The country of Georgia is developing fast. With many young and creative English-speaking people, a friendly business climate and a favorable tax system, the country is gaining increasing attention of investors and sees a remarkable growth in the number of startups. However, the majority of the population (about 53%) is still working as smallholder farmers on small plots of land with a low productivity. For this reason two Dutch entrepreneurs decided to bring the worlds of agriculture technological development together with a new startup: Traktor
Last week Jonne Catshoek, Mark van Embden Andres and their team of Georgian programmers released Traktor. The application (online & mobile) puts together more than 70 instructional videos for Georgian farmers, containing explanations about modern practices by agricultural experts from all over the world. By now the videos have already been viewed over a 600,000 times, a significant amount for a country with a population of about 4,5 million people. Besides instructions the application also offers a crop calendar, which shows farmers when to do what to cultivate a particular crop.
“Despite farming being the most common occupation, we noticed that many farmers are still using outdated methods. We realized that with modern technology, we could help them to innovate. And if you can make a difference in this sector, it has a tremendous impact on the development of the country,” Mark, Chief Operating Officer, explains.
“Of course instruction videos are not the only important aspect. For farmers it is also a matter of having access to the right input supplies. That’s why we decided to include our own ordering service” CEO Jonne Catshoek adds.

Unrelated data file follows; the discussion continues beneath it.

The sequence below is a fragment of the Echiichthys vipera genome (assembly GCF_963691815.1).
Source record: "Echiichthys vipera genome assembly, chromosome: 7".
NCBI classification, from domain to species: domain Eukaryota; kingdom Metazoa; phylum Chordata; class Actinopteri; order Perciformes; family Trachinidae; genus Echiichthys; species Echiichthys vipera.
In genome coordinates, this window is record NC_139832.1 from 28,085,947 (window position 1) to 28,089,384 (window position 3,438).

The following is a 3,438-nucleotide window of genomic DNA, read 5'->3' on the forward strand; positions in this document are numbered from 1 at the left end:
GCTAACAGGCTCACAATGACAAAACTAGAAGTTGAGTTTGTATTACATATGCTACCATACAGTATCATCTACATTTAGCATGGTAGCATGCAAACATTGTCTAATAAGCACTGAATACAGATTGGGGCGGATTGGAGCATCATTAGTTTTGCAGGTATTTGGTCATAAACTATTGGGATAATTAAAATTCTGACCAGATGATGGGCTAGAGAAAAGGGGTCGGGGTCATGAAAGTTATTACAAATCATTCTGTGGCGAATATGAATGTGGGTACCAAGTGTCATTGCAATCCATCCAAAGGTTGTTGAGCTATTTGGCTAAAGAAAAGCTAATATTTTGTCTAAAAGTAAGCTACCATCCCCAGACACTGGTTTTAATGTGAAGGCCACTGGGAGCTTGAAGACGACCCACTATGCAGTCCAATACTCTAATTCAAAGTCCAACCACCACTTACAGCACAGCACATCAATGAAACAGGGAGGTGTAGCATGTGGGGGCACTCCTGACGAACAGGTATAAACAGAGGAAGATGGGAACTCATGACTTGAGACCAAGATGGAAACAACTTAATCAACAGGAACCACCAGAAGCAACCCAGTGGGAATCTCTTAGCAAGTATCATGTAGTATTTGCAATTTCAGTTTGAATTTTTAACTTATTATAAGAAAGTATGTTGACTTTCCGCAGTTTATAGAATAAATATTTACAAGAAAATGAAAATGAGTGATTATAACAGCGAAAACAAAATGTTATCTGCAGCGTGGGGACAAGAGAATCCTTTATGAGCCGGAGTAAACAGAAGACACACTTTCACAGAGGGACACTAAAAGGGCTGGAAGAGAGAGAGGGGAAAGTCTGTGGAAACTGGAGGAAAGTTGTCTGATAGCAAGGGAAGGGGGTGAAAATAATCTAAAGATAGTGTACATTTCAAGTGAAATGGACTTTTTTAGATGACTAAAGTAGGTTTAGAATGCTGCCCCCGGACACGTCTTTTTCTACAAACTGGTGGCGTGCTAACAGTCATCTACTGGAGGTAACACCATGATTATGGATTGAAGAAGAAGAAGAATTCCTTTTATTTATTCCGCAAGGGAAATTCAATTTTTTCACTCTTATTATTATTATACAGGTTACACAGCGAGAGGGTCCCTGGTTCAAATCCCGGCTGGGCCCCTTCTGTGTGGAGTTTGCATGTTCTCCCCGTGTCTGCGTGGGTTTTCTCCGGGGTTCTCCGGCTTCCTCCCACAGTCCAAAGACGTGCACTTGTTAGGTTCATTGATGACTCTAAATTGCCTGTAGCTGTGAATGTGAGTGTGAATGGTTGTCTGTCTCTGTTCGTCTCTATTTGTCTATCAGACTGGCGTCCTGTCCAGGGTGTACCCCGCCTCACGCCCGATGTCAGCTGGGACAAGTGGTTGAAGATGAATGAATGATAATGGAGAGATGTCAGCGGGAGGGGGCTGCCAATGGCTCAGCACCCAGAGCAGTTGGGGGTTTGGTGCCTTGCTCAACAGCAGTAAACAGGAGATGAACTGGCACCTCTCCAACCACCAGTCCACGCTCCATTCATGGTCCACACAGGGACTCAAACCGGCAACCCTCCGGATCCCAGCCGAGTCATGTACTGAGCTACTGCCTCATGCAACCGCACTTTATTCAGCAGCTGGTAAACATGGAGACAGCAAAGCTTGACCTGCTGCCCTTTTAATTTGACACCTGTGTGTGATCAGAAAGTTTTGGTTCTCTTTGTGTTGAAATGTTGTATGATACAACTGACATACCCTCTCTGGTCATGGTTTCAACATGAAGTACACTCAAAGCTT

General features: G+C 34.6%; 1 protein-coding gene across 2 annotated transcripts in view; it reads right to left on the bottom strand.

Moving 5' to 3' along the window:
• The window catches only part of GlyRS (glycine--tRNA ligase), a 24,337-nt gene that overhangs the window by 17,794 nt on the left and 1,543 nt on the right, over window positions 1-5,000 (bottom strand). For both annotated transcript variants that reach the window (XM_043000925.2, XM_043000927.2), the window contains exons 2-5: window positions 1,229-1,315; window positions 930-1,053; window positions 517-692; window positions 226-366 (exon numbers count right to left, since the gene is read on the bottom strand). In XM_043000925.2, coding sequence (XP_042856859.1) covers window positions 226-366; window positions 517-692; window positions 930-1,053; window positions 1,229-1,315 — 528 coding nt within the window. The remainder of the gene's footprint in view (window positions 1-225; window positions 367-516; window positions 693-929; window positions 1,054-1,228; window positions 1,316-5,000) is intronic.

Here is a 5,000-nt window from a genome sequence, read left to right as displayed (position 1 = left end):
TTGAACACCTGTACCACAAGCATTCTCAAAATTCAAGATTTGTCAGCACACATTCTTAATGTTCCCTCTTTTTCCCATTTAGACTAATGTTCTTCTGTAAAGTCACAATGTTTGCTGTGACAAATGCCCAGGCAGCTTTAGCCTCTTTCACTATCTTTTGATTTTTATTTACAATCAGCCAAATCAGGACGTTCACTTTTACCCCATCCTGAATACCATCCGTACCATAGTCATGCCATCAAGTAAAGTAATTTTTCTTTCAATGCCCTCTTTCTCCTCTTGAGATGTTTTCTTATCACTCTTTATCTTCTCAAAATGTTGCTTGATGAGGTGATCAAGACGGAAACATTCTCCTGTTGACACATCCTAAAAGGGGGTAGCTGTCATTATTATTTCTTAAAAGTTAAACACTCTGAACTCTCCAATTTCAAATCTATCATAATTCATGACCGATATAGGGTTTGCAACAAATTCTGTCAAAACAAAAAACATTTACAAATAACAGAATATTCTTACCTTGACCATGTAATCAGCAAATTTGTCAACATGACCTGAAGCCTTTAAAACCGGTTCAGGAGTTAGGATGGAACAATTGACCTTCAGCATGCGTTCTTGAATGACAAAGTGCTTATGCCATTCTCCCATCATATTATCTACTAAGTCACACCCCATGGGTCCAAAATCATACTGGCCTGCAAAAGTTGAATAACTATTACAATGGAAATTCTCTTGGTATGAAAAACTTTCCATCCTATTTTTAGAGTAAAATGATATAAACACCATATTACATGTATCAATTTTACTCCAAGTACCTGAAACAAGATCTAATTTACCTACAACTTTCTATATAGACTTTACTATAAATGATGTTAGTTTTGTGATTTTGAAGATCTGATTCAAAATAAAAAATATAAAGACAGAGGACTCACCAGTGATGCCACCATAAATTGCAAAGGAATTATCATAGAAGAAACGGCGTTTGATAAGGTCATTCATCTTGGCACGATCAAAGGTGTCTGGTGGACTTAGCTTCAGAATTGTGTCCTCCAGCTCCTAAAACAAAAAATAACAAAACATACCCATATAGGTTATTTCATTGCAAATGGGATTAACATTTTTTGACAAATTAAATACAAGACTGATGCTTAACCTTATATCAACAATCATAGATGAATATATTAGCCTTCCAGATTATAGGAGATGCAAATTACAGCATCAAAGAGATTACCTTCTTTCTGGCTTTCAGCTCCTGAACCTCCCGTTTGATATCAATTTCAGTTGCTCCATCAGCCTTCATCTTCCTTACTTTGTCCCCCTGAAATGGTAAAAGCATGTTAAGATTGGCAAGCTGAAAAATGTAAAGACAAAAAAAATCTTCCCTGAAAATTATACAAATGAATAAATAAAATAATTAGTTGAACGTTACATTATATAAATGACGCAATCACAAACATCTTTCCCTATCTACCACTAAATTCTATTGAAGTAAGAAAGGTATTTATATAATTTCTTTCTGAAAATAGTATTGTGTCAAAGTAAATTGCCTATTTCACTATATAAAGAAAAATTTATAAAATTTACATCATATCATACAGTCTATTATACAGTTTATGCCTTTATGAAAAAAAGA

By teaming up with programmers, business developers and the largest Georgian agricultural supplier, the startup has integrated an online shop that allows farmers to buy world class seeds for reasonable prices. This step offered several challenges. First of all there was the technical challenge of building an e-commerce platform for agricultural products that would be available for all mobile users. But as soon as the online shop was developed, the startup faced an even bigger challenge: the challenge of how to sell their product to farmers who have never bought products online or who are often not even present on the internet.
Out of the box
“We fully realized that we had to be reasonable in our expectations; that it would be important to focus on the long-term”, Mark mentions. “However, we also understood that in emerging markets like Georgia you have to think out of the box and be innovative. If farmers spend limited time on the internet, we have to bring them to the internet. That’s why we decided to cooperate with the largest telecom company in Georgia. When farmers now become a member of Traktor, this company will allow them to buy modern smartphones with a data bundle for a monthly payment of just $3 a month.”
Building a sustainable business
At the moment Traktor is dependent on investments from non-profit organizations (People in Need, NL MFA, the EU and USAID), which help the startup to establish itself as a credible organization. “We strive to achieve full commercial viability though. We will soon approach investors for private equity to support international expansion into larger emerging markets in the region,” Jonne describes.
“Georgia is a relatively small market, with people that are very open to trying new things. It is good place for startups to flourish. This is also evidenced by the fact that we now already work with the largest retail bank, the largest telecom operator and the largest supplier of agricultural products,” Mark adds. “Such initiatives also have a much stronger developmental impact. During my professional career I saw a lot of development initiatives with the right intentions, but which were not done in an economic and commercially viable way. With Traktor we try to go beyond this.”
This contribution was written by Maarten de Boer.